DCFS Director Marc Smith, who is named in the lawsuit along with several past and present agency officials, was held in contempt of court last year for continued failure to find permanent placements for two children in his care. They're among dozens of children who are ready for permanent placement after mental health or other types of treatment but for whom no homes are available.

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But previous legal action has not been enough to prompt reform in the troubled agency, the attorneys say.

"Nothing else has worked," Ainsworth said. "The only thing that will change DCFS' practices is to sue them and hold them personally liable for their actions and force them to pay damages to the children who have been suffering harm for 30 years."

The agency had this response to the lawsuit, according to ABC 7 Chicago: "The Department of Children and Family Services works as quickly as possible to place youth in appropriate and safe settings. Of course, we can only place youth where we have availability that meets their needs, which is why the department is also working to expand the capacity that was hollowed out under previous administrations. Thanks to this work, in recent years we have made progress in reducing the number of youth who remain in the justice system past the date they are allowed to be released and we are deeply committed to continued progress. We cannot comment further due to pending litigation."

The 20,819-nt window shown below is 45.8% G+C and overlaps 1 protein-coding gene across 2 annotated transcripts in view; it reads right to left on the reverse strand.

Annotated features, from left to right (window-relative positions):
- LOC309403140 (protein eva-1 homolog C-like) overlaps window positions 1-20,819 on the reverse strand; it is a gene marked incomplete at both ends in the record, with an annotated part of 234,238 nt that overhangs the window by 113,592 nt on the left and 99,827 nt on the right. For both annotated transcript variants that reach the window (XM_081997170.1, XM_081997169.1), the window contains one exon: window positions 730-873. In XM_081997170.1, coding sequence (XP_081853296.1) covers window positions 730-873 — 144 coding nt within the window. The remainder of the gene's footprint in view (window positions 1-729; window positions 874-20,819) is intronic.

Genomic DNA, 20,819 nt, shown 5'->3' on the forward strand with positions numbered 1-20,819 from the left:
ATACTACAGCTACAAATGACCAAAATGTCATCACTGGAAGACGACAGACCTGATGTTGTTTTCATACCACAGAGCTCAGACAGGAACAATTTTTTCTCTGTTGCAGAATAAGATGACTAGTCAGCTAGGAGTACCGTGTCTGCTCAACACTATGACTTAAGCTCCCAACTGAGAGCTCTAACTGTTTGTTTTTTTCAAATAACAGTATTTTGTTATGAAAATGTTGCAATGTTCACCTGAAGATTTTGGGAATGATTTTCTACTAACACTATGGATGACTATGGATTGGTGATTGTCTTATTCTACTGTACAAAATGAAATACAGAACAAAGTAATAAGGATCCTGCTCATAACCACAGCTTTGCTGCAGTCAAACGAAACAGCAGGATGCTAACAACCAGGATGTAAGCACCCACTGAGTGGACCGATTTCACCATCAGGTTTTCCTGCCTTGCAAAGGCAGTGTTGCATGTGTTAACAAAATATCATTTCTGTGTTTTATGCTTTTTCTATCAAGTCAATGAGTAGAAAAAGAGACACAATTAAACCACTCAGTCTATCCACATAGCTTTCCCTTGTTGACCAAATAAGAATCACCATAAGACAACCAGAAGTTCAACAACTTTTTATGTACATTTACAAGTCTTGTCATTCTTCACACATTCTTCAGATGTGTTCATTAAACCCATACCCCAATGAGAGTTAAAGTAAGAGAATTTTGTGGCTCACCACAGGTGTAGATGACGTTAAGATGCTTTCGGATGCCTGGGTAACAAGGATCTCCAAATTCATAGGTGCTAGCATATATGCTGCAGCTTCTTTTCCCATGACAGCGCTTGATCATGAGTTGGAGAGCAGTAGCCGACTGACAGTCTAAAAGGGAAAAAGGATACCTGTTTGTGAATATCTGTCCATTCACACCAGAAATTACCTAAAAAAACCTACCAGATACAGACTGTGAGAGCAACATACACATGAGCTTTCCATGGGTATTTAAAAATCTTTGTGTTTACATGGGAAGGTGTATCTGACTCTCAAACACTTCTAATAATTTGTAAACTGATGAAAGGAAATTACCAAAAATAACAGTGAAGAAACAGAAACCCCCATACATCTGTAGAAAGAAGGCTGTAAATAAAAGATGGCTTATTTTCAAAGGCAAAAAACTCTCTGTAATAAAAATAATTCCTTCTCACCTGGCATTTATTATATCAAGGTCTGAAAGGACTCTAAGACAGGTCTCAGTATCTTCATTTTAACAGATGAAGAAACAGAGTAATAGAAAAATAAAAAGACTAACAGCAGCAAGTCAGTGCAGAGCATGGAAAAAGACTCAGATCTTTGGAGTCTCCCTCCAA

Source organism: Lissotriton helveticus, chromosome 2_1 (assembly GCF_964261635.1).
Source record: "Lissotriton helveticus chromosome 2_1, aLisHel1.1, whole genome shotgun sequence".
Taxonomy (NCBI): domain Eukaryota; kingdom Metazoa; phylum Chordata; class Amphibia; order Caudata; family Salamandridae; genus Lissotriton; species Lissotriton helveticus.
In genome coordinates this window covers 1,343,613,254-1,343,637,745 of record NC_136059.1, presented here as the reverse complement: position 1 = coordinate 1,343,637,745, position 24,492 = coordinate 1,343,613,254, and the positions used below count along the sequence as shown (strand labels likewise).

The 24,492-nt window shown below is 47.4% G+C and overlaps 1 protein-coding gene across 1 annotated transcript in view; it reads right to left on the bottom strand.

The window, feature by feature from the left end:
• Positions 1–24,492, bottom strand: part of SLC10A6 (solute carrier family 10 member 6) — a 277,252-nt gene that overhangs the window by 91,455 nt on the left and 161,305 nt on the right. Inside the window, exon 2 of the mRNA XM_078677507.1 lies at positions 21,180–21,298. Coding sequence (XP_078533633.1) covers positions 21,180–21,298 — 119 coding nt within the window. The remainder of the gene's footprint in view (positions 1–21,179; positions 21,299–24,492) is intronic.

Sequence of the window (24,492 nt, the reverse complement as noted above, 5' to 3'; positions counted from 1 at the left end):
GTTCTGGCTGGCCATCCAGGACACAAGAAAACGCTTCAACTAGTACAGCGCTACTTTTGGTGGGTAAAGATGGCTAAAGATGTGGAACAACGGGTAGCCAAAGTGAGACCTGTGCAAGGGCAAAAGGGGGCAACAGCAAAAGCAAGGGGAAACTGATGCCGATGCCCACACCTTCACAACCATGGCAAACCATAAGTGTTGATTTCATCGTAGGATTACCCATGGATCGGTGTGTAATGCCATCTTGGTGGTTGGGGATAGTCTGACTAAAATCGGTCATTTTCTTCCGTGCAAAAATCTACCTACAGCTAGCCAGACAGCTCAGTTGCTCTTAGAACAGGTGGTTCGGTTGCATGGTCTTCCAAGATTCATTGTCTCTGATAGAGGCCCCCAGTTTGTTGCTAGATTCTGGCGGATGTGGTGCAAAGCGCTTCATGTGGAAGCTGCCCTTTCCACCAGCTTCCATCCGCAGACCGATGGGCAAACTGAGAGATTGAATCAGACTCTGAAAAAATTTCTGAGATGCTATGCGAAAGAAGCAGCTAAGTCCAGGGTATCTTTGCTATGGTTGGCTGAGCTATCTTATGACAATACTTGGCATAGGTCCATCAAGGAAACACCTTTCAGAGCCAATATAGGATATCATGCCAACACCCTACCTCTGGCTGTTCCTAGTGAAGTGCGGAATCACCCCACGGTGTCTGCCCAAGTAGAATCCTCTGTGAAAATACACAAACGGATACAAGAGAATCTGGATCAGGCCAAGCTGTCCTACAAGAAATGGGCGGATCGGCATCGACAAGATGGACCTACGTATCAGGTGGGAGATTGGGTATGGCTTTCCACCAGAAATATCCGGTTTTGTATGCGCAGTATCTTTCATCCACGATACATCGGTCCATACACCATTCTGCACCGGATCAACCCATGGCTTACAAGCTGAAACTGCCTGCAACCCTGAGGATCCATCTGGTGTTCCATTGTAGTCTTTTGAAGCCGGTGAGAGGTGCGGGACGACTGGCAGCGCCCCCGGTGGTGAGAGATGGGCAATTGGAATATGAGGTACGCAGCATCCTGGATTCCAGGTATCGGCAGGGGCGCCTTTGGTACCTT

Plaintiff Janiah Caine, 18, was imprisoned wrongfully in juvenile temporary detention center for a "shocking 166 days over a one-year period," according to the lawsuit.

Caine, then a minor, lost her grandmother during the time she was recommended for release but remained locked up, so she was unable to attend her funeral.

                                                                                                                                                                                                                       
 

"Everybody has that one family member you can always talk to and go to," Caine said at the news conference. "She was that person I had."

The teen couldn't reach her case worker, and "my grandma was getting sicker and sicker as we're just waiting and waiting. ... It's a horrible feeling."

Caine said she and other detained youths spent the majority of the day locked up in small cells the size of a bathroom, with just a bed, a toilet and a sink. "Everybody knows you can go crazy just being in a room by yourself like that," she said.

In addition, the environment wasn't safe, and the staff treated them badly, Caine said. "You don't know when somebody gonna hit you."

"They treat you like nothing. It's just so bad," she said.

• Savage is a corps member for The Associated Press/Report for America Statehouse News Initiative. Report for America is a nonprofit national service program that places journalists in local newsrooms to report on undercovered issues.